Throughout my childhood, my grandfather owned a bakery. Any time my mother needed to talk to her father, she’d drop in while he was at work, me and/or my older sister in tow. Usually, we’d find Papa K. decorating a cake. (All present day cake-centric reality programs aside, I now realize I lucked into a front-row ticket to a sugary magic show, where racetracks and roses and mermaids in poses appeared in an instant… But I digress.)
“Children should be seen, and not heard.” Yes, my Millennial friends, that quote is real. The kindest people – grandmothers, even – used to regularly say those exact, heartless words. While my mother and grandfather talked, he’d open the bucket where only cake trimmings were tossed, select a healthy-sized discard, smother the slice with whipped cream from the whipped cream bucket (I told you, sugary magic show), then feed it into my conveyor-belt hands, which delivered the silencing treat into my non-speaking mouth.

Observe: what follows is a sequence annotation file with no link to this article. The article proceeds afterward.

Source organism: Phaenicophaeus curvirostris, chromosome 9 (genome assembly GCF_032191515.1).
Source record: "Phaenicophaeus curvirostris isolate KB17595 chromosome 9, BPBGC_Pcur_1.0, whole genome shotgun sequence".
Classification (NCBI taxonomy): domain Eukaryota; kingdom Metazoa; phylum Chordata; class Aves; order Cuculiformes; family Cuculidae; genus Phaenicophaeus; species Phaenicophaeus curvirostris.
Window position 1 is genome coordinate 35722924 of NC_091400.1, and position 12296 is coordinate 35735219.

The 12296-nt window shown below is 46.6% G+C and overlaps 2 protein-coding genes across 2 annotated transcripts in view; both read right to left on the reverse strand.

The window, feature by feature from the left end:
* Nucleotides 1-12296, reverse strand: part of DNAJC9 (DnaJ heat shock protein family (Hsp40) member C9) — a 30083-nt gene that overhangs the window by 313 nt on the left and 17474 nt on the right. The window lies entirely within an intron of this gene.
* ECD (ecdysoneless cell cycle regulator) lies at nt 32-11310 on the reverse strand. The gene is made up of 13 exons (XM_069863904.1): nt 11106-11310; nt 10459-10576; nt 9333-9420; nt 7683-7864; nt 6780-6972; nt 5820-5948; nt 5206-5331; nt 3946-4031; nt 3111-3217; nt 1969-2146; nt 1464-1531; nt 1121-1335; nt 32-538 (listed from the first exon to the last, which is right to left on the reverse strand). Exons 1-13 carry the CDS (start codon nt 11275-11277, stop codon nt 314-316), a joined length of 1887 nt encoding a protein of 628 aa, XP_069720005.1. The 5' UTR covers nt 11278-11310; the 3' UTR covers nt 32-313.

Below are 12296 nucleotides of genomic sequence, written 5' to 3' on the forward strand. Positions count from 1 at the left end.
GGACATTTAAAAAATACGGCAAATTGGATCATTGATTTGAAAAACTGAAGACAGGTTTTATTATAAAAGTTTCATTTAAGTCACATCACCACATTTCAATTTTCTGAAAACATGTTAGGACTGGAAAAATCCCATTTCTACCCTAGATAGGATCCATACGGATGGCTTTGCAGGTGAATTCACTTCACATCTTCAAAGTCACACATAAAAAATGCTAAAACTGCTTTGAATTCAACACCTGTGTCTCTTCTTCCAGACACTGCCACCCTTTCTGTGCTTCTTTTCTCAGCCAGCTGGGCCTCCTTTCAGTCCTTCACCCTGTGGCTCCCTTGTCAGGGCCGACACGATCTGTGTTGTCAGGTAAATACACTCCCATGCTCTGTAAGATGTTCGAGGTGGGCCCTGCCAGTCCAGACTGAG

“Finished before the conversation ended, growing boy? Here’s another slice… You’re welcome. Now hush.”
My grandfather entered the world in July of 1916. The National Park Service – despite gestating more than twice as long – followed soon after, in August of 1916. Linking these two with a cake may seem arbitrary, but consider this list:
- 2016 marks the 100th anniversary of their births.
- This cake resurrects* the recipe my grandfather baked all our family birthday cakes.
- One gave me life and taught me to work; the other reminds me that work is not my life.
- My grandfather used to buy my silence with cake.
- This cake represents me now having something to say.
- Let’s talk about National Parks*!
* Well, kinda. But we’ll get to that.
Psalm 96:11-12 (NIV)
11 Let the heavens rejoice, let the earth be glad;
let the sea resound, and all that is in it.
12 Let the fields be jubilant, and everything in them;
let all the trees of the forest sing for joy.